Venice in Italy is a gem of a city totally unlike any other place in Europe or the world. But how is Venice different from other cities in the world? Is it the food, people, or atmosphere? Venice boasts a style and atmosphere entirely different even from other Italian cities.
Firstly, the small city is built on an island. The fact that such a vibrant place could have survived for so long in relative isolation (there weren’t always trains and highways leading to the city) is a testament to the ingenuity of its citizens over the centuries.
Its location on an island also gives it a unique climate from nearby cities. Venice is hot and significantly more humid than its fellow Northern Italian cities in the summer. Winters, on the other hand, are quite cold and often snowy.
But what exactly sets this city apart, making it one of the most sought-after tourist destinations? This article takes a closer look at Venice’s unique offers, so read on to find out!
How does Venice differ from most other cities?
Perhaps the most unique factor is the Venice canals. They’re the city’s lifeline. Though other cities like Amsterdam and Gdańsk have canals too, they aren’t as dependent on them as Venetians are. Another difference is that Venice doesn’t allow cars within the city.
Its infrastructure is built around its waterways instead. You can cross the bridge from the mainland in your car, but you’ll have to leave it in a parking lot on the edge of town.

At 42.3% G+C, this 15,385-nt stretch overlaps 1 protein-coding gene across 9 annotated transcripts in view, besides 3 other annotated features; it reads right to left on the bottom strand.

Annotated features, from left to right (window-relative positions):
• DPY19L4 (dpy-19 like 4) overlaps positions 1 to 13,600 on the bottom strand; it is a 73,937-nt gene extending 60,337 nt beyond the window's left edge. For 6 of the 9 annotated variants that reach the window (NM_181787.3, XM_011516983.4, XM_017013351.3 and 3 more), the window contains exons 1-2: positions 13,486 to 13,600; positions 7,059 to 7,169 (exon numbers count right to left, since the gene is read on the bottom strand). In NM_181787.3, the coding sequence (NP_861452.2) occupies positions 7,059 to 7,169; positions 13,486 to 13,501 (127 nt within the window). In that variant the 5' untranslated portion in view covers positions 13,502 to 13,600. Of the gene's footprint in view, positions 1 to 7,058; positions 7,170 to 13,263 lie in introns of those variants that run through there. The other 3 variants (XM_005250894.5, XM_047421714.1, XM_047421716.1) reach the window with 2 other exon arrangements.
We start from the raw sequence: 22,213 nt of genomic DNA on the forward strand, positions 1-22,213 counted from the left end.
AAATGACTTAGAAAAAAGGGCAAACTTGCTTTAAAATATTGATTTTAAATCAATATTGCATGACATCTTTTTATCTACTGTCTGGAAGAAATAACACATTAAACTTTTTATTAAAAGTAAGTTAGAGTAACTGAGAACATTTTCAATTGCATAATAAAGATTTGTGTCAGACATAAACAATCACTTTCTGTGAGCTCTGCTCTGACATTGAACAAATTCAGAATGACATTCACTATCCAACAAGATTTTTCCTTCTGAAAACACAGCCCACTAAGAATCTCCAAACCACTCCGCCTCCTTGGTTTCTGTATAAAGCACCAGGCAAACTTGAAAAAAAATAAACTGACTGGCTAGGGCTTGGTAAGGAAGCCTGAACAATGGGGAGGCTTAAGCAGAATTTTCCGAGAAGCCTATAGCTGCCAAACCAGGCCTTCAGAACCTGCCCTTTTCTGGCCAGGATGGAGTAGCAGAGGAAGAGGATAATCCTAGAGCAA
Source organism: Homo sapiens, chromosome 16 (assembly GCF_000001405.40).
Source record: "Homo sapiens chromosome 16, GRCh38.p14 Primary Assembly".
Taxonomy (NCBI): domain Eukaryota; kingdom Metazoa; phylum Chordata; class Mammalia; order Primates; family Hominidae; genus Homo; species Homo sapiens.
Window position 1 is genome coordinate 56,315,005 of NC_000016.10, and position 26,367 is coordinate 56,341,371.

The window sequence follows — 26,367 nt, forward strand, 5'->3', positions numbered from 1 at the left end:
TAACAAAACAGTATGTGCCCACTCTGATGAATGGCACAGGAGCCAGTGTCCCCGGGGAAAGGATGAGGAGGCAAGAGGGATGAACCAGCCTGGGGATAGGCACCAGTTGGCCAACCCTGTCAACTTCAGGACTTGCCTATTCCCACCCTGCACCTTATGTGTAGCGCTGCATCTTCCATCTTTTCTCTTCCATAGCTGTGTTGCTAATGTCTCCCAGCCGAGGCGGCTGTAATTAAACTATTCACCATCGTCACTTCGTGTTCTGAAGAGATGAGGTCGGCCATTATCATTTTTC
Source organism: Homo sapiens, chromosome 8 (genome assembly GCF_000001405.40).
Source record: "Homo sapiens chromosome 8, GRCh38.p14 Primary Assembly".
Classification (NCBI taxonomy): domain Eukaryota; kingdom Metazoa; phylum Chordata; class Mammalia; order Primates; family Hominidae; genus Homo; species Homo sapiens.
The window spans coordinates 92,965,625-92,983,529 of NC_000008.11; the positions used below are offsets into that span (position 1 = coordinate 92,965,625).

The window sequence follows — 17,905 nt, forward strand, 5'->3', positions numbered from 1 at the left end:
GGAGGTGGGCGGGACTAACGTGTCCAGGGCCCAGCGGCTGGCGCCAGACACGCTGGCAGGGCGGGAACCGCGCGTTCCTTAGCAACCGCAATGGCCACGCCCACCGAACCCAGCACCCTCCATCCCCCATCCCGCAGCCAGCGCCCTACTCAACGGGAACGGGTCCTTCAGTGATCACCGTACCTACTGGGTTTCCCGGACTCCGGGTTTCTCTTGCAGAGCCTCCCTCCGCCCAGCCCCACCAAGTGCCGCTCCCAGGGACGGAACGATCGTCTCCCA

How does one get around without cars or buses? Public and private transport are all water-based. Your usual buses, trams, and metros are replaced by water buses. Instead of taxis, you have small boats called water taxis to get around in.
The lack of automobiles causes changes in sectors that usually depend on them. For example, there are no garbage trucks. They couldn’t fit on the narrow pedestrian streets! Instead, there are garbage boats with compactors that travel around the city at designated times where people throw their waste.
Broken leg? An ambulance won’t race down the road to get you. Instead, a water ambulance will come chugging along the canal to take you to the city’s one hospital. Local police also patrol via boat instead of the usual car. Another significant difference between Venice and other cities is its tourist industry.
Nowadays, Venice has fewer than 50,000 people who can call themselves locals. Most homes are rented out as hotels or apartments, and so the city lives on with its small population raking in billions from its service industry.
What are the special features of Venice?
We’ve established that Venice is different. However, what are some things that stand out and make it so special? This section explores the unique offers that Venice is home to. The local cuisine offers flavors unique from other Italian cities. Though not the only city famous for seafood, its proximity to a lagoon offers different seafood options than cities built by the sea.